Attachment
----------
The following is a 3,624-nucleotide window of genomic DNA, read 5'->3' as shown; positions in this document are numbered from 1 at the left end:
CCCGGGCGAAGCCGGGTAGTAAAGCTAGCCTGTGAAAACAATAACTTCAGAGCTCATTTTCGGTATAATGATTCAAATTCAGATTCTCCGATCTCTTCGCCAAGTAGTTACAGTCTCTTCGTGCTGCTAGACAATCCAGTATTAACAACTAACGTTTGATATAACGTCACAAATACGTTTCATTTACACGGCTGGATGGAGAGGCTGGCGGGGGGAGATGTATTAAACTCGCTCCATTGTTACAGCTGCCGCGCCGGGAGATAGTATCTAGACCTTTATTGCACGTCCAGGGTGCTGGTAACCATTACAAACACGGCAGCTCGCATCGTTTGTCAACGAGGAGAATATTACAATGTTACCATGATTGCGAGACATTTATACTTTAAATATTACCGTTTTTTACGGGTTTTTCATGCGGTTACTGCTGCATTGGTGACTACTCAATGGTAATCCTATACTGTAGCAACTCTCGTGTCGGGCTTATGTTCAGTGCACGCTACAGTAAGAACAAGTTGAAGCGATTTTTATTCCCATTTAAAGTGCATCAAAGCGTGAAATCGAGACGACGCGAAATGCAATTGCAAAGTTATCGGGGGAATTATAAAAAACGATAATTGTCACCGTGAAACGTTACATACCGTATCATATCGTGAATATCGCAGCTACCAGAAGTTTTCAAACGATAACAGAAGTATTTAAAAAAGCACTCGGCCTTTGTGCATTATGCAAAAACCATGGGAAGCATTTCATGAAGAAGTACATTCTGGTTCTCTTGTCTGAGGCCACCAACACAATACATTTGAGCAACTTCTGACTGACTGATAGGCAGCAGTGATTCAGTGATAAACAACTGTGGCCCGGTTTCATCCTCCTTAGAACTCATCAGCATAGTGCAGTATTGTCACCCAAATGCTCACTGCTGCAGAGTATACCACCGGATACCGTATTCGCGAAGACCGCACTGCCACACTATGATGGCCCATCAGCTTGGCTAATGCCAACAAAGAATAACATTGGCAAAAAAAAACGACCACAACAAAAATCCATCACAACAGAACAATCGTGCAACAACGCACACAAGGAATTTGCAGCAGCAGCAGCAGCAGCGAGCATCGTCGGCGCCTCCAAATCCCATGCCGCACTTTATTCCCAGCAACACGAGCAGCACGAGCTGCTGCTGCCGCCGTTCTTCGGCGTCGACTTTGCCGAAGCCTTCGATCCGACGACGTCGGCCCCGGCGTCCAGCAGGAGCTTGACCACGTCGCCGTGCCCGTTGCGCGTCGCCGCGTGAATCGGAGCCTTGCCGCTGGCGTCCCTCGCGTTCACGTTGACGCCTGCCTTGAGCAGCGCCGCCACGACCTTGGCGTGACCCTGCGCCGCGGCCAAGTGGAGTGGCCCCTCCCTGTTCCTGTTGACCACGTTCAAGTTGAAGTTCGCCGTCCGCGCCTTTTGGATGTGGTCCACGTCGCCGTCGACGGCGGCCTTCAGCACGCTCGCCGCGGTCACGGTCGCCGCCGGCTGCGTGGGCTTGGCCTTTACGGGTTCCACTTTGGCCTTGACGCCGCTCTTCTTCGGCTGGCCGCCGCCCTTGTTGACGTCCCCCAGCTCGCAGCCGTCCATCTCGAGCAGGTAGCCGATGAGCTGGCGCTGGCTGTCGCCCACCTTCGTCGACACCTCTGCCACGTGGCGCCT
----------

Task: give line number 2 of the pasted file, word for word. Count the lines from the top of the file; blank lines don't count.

CCCGGGCGAAGCCGGGTAGTAAAGCTAGCCTGTGAAAACAATAACTTCAGAGCTCATTTTCGGTATAATGATTCAAATTCAGATTCTCCGATCTCTTCGCCAAGTAGTTACAGTCTCTTCGTGCTGCTAGACAATCCAGTATTAACAACTAACGTTTGATATAACGTCACAAATACGTTTCATTTACACGGCTGGATGGAGAGGCTGGCGGGGGGAGATGTATTAAACTCGCTCCATTGTTACAGCTGCCGCGCCGGGAGATAGTATCTAGACCTTTATTGCACGTCCAGGGTGCTGGTAACCATTACAAACACGGCAGCTCGCATCGTTTGTCAACGAGGAGAATATTACAATGTTACCATGATTGCGAGACATTTATACTTTAAATATTACCGTTTTTTACGGGTTTTTCATGCGGTTACTGCTGCATTGGTGACTACTCAATGGTAATCCTATACTGTAGCAACTCTCGTGTCGGGCTTATGTTCAGTGCACGCTACAGTAAGAACAAGTTGAAGCGATTTTTATTCCCATTTAAAGTGCATCAAAGCGTGAAATCGAGACGACGCGAAATGCAATTGCAAAGTTATCGGGGGAATTATAAAAAACGATAATTGTCACCGTGAAACGTTACATACCGTATCATATCGTGAATATCGCAGCTACCAGAAGTTTTCAAACGATAACAGAAGTATTTAAAAAAGCACTCGGCCTTTGTGCATTATGCAAAAACCATGGGAAGCATTTCATGAAGAAGTACATTCTGGTTCTCTTGTCTGAGGCCACCAACACAATACATTTGAGCAACTTCTGACTGACTGATAGGCAGCAGTGATTCAGTGATAAACAACTGTGGCCCGGTTTCATCCTCCTTAGAACTCATCAGCATAGTGCAGTATTGTCACCCAAATGCTCACTGCTGCAGAGTATACCACCGGATACCGTATTCGCGAAGACCGCACTGCCACACTATGATGGCCCATCAGCTTGGCTAATGCCAACAAAGAATAACATTGGCAAAAAAAAACGACCACAACAAAAATCCATCACAACAGAACAATCGTGCAACAACGCACACAAGGAATTTGCAGCAGCAGCAGCAGCAGCGAGCATCGTCGGCGCCTCCAAATCCCATGCCGCACTTTATTCCCAGCAACACGAGCAGCACGAGCTGCTGCTGCCGCCGTTCTTCGGCGTCGACTTTGCCGAAGCCTTCGATCCGACGACGTCGGCCCCGGCGTCCAGCAGGAGCTTGACCACGTCGCCGTGCCCGTTGCGCGTCGCCGCGTGAATCGGAGCCTTGCCGCTGGCGTCCCTCGCGTTCACGTTGACGCCTGCCTTGAGCAGCGCCGCCACGACCTTGGCGTGACCCTGCGCCGCGGCCAAGTGGAGTGGCCCCTCCCTGTTCCTGTTGACCACGTTCAAGTTGAAGTTCGCCGTCCGCGCCTTTTGGATGTGGTCCACGTCGCCGTCGACGGCGGCCTTCAGCACGCTCGCCGCGGTCACGGTCGCCGCCGGCTGCGTGGGCTTGGCCTTTACGGGTTCCACTTTGGCCTTGACGCCGCTCTTCTTCGGCTGGCCGCCGCCCTTGTTGACGTCCCCCAGCTCGCAGCCGTCCATCTCGAGCAGGTAGCCGATGAGCTGGCGCTGGCTGTCGCCCACCTTCGTCGACACCTCTGCCACGTGGCGCCT